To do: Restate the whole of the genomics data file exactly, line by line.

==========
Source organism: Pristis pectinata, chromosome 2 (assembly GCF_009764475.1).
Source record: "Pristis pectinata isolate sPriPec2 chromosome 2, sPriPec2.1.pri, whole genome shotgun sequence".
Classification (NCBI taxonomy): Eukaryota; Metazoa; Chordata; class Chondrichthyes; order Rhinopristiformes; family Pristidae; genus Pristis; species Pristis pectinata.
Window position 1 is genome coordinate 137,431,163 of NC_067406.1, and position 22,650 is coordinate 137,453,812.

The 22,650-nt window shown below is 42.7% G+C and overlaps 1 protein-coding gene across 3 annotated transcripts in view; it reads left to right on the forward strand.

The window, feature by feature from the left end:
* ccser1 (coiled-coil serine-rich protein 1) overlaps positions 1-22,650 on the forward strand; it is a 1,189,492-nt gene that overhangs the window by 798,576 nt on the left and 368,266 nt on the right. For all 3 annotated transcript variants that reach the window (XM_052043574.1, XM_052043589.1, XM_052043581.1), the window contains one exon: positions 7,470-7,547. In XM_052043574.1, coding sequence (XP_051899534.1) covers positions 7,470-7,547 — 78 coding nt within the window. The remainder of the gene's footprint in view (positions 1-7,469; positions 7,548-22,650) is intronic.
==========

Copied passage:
Source organism: Pristis pectinata, chromosome 2 (assembly GCF_009764475.1).
Source record: "Pristis pectinata isolate sPriPec2 chromosome 2, sPriPec2.1.pri, whole genome shotgun sequence".
Classification (NCBI taxonomy): Eukaryota; Metazoa; Chordata; class Chondrichthyes; order Rhinopristiformes; family Pristidae; genus Pristis; species Pristis pectinata.
Window position 1 is genome coordinate 137,431,163 of NC_067406.1, and position 22,650 is coordinate 137,453,812.

The 22,650-nt window shown below is 42.7% G+C and overlaps 1 protein-coding gene across 3 annotated transcripts in view; it reads left to right on the forward strand.

The window, feature by feature from the left end:
* ccser1 (coiled-coil serine-rich protein 1) overlaps positions 1-22,650 on the forward strand; it is a 1,189,492-nt gene that overhangs the window by 798,576 nt on the left and 368,266 nt on the right. For all 3 annotated transcript variants that reach the window (XM_052043574.1, XM_052043589.1, XM_052043581.1), the window contains one exon: positions 7,470-7,547. In XM_052043574.1, coding sequence (XP_051899534.1) covers positions 7,470-7,547 — 78 coding nt within the window. The remainder of the gene's footprint in view (positions 1-7,469; positions 7,548-22,650) is intronic.